40 more Marshalls Moonshine F1 sweetcorn sown as the germination rate of the first pack was so diabolical. This time I've used one module rather than four larger modules. This will stay in the house for the next 7-14 Days.

In hindsight I should have perhaps germinated the sweetcorn on damp kitchen paper before sowing, lets just hope for a better germination rate.

Sunday 22 May 2022

Sunday Afternoon Visit


Kelly got back early from her weekend away, and suggested I get in a couple of hors down the allotment this afternoon. I started by weeding the mares tail from the path next to the last Raspberry bed, I also extracted half and dozen Raspberry canes, and donated them to one of the new allotment holders on the plot.

It was very sunny and warm, so once I managed to clear the path for the length of the bed I decided to move to the walking onion bed as it has a little shade.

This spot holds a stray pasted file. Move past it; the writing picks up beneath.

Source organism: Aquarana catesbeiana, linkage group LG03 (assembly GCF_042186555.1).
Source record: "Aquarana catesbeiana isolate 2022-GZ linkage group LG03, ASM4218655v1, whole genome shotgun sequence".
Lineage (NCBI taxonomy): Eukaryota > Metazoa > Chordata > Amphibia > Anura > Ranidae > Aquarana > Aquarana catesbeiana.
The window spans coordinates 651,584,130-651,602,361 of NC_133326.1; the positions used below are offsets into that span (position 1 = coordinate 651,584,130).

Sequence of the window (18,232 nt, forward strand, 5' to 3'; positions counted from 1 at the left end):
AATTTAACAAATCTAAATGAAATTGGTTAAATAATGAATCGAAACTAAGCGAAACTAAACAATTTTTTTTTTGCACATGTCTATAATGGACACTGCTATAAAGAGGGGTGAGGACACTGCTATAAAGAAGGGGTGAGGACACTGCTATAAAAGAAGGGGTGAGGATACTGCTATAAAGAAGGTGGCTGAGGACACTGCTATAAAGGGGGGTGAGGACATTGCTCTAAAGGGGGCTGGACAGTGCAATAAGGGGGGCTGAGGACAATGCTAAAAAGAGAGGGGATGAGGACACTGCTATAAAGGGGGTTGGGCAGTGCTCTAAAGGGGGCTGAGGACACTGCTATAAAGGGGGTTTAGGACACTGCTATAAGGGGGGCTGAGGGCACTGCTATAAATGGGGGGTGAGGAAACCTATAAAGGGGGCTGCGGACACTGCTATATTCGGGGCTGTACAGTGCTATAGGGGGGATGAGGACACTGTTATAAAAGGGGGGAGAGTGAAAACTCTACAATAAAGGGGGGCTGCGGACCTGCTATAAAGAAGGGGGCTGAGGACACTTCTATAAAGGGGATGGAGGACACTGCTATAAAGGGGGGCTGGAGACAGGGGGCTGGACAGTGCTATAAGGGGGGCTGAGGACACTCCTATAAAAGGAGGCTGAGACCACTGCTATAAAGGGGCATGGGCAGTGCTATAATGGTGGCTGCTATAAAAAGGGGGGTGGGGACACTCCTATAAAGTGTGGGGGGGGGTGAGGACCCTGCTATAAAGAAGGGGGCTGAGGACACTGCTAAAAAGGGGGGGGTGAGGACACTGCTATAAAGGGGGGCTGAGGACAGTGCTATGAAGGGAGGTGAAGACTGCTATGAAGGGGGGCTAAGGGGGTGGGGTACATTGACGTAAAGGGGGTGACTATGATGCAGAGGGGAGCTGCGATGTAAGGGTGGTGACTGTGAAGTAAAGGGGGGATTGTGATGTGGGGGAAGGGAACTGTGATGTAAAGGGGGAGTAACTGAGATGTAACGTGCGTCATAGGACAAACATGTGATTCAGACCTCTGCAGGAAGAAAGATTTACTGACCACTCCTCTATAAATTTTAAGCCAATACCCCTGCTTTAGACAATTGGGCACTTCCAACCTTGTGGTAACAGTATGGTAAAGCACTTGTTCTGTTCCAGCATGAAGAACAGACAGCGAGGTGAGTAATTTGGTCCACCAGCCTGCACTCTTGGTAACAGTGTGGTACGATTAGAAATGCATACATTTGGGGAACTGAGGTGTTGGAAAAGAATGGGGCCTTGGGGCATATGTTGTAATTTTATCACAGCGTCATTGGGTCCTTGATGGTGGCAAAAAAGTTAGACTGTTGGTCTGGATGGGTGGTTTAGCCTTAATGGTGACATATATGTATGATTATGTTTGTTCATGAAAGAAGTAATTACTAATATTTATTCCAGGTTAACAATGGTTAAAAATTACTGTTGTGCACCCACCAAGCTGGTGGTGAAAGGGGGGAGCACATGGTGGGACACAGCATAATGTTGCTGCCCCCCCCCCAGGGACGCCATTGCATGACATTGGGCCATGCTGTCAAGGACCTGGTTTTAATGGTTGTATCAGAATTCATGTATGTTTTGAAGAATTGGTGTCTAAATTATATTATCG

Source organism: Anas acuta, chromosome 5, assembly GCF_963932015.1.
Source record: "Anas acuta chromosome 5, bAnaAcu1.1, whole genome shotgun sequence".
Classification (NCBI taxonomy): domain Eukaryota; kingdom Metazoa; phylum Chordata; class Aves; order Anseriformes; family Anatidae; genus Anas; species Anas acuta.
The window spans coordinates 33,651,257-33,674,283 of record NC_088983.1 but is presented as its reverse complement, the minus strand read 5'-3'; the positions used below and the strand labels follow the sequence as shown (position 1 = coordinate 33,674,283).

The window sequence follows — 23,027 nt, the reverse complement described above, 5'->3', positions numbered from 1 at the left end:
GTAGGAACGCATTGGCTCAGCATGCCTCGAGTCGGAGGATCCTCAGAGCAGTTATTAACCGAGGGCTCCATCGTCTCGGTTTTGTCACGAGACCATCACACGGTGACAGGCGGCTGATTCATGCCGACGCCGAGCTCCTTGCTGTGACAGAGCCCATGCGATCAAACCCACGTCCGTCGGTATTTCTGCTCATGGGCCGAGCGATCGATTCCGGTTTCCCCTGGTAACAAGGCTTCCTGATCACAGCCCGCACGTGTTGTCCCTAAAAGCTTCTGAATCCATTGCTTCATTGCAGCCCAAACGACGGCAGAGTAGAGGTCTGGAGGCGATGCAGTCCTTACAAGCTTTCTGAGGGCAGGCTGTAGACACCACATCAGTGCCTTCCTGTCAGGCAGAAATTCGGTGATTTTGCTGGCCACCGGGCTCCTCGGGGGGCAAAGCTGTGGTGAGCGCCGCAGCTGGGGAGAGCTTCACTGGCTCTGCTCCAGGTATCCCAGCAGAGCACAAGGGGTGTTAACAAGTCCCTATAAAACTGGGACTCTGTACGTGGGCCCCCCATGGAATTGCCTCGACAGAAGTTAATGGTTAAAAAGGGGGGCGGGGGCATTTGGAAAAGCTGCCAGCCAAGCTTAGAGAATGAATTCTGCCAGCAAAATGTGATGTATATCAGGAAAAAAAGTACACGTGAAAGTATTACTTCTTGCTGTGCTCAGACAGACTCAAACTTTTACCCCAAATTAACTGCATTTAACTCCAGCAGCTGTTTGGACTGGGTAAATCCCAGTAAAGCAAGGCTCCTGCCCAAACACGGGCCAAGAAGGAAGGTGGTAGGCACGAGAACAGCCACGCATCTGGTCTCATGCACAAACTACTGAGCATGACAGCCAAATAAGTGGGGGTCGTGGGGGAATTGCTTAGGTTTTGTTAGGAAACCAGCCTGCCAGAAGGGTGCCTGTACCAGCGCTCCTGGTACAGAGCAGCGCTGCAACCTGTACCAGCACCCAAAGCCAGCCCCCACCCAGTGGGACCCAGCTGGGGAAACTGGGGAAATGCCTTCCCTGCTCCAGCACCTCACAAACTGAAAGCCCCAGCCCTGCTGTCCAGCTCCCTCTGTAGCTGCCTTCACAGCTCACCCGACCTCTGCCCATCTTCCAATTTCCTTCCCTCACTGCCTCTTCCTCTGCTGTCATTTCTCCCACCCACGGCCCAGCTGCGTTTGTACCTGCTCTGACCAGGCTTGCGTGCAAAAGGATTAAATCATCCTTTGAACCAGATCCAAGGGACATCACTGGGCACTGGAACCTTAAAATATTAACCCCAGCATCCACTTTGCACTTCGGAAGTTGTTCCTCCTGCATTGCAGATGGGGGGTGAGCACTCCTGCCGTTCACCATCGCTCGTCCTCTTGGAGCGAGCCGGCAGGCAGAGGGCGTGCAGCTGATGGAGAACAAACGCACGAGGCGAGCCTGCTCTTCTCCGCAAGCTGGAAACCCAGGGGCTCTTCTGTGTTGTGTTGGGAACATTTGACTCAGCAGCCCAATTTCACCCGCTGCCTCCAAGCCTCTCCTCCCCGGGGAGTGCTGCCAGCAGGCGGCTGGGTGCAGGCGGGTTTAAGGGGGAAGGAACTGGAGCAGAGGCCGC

I tied up the apple tree branch that was touching the ground because of the weight of the apples already on it, and had bind weed growing up it. The bind weed was choking some of the walking onions that had self seeded, these were cleared and some needed to be replanted. 

SGB Bed 1 watered spring onions not quite recovered from being transplanting yet. 

Collecting up and cutting Blue Water Pipes to length for the the Brassica Beds. One high sprout hoop assembled another 3 to be assembled,  and four more hoops made for the bed in front of the plot 1A greenhouse. I do have some black water pipe and I may do some 600mm diameter radius small hoops for the beds on the right of the main path to keep the birds and cats off.

I collected and many plastic lateral braces and ties that I use in building the hoop frames structures and where they had become deformed I've laid them on the framing to the beds and used the spring clamps to hold them straight in both directions so that the sun can heat them and re educate them into a straight profile along their length.